Geographical evidence on more cost-efficient approaches to flood management shows us how to reduce the human misery and financial cost of future flooding.
Detailed evidence on future flood risks and their management has helped identify solutions that would be more cost-effective in reducing the likelihood and impacts of floods, and a manual for developing the most effective flood risk management schemes in local areas has influenced national spending and policy on flood and coastal defence in the UK.
Flooding has disastrous consequences for British households and businesses, causing large-scale disruption, distress and financial costs. For example, flooding in winter 2015/2016 alone cost the UK around £1.6 billion and it is feared that flood frequency, magnitude and durations will all increase in future. Understanding the nature of flooding is essential to manage future flood risks and respond to flood events effectively.
Professor Colin Thorne (University of Nottingham) and Professor Edmund Penning-Rowsell (Middlesex University) were two of the experts contributing to the government’s Flood Foresight programme, which published its Future Flooding report in 2004. The report set out a long-term (30 to 100 years) vision for flood and coastal defences in the UK and has provided an evidence base for flood management policy to the present day. The 2004 report was updated in 2008, as part of the review of summer floods in 2007 that was led by Sir Michael Pitt.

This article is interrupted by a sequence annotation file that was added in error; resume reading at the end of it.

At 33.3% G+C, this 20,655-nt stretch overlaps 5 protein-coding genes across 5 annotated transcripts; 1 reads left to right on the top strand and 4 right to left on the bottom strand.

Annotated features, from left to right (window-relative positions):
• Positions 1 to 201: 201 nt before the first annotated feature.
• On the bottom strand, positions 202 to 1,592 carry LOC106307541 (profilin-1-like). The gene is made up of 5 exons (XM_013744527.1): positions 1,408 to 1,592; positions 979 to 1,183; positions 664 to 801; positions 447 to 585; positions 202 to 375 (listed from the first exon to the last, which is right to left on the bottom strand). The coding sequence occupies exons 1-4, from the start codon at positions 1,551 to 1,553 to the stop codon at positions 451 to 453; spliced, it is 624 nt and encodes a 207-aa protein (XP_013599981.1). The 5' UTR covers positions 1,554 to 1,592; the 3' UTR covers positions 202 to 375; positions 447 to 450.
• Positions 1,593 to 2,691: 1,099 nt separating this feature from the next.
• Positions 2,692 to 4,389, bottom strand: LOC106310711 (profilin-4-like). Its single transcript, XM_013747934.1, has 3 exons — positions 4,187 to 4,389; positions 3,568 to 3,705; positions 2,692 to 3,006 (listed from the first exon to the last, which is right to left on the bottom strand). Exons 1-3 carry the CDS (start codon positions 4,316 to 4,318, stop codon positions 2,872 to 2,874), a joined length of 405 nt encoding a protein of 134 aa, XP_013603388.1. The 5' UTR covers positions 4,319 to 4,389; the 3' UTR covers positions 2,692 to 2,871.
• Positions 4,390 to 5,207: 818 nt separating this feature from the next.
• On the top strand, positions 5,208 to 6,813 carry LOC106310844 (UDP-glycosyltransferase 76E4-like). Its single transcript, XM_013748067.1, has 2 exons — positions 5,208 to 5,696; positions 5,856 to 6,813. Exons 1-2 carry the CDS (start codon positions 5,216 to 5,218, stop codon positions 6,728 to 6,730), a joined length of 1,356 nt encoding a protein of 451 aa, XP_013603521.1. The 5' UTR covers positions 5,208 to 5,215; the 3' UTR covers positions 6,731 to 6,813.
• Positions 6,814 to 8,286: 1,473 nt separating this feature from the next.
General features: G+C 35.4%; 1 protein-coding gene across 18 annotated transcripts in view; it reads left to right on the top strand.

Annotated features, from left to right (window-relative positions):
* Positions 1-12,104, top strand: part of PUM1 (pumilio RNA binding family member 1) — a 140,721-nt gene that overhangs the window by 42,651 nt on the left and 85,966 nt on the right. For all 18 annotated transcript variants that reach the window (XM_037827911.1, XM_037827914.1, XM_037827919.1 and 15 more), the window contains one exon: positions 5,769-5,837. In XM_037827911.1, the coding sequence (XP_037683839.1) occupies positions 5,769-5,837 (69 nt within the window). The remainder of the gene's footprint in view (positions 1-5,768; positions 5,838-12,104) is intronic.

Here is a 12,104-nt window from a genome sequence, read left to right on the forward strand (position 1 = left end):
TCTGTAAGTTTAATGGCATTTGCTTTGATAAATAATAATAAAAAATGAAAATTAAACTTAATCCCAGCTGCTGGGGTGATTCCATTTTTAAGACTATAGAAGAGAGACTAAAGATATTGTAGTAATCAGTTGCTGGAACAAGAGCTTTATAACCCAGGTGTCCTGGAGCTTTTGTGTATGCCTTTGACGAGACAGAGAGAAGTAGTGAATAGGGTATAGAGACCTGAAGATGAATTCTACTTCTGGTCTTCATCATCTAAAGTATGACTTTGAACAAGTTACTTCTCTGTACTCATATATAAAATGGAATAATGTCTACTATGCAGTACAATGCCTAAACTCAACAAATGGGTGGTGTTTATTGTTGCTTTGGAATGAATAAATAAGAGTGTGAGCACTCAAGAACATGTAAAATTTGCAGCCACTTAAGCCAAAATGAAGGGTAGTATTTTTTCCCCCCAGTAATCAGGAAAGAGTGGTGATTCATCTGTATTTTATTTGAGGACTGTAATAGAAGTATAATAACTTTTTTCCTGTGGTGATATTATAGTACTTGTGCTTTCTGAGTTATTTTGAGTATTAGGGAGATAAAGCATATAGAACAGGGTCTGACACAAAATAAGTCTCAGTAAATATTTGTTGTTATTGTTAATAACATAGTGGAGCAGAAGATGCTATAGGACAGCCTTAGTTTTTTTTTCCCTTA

The Flood Foresight team used computer modelling to show the potential flood risk across the whole of the UK, based on an analysis of the geographical distribution of physical and human factors likely to influence the extent of flood impacts.
The research showed that increased spending on an appropriate combination of engineered and natural flood management with societal measures such as mapping risk, changing planning rules for floodplains, raising flood awareness, and developing community flood plans, would be far outweighed by the long-term cost-savings and benefits.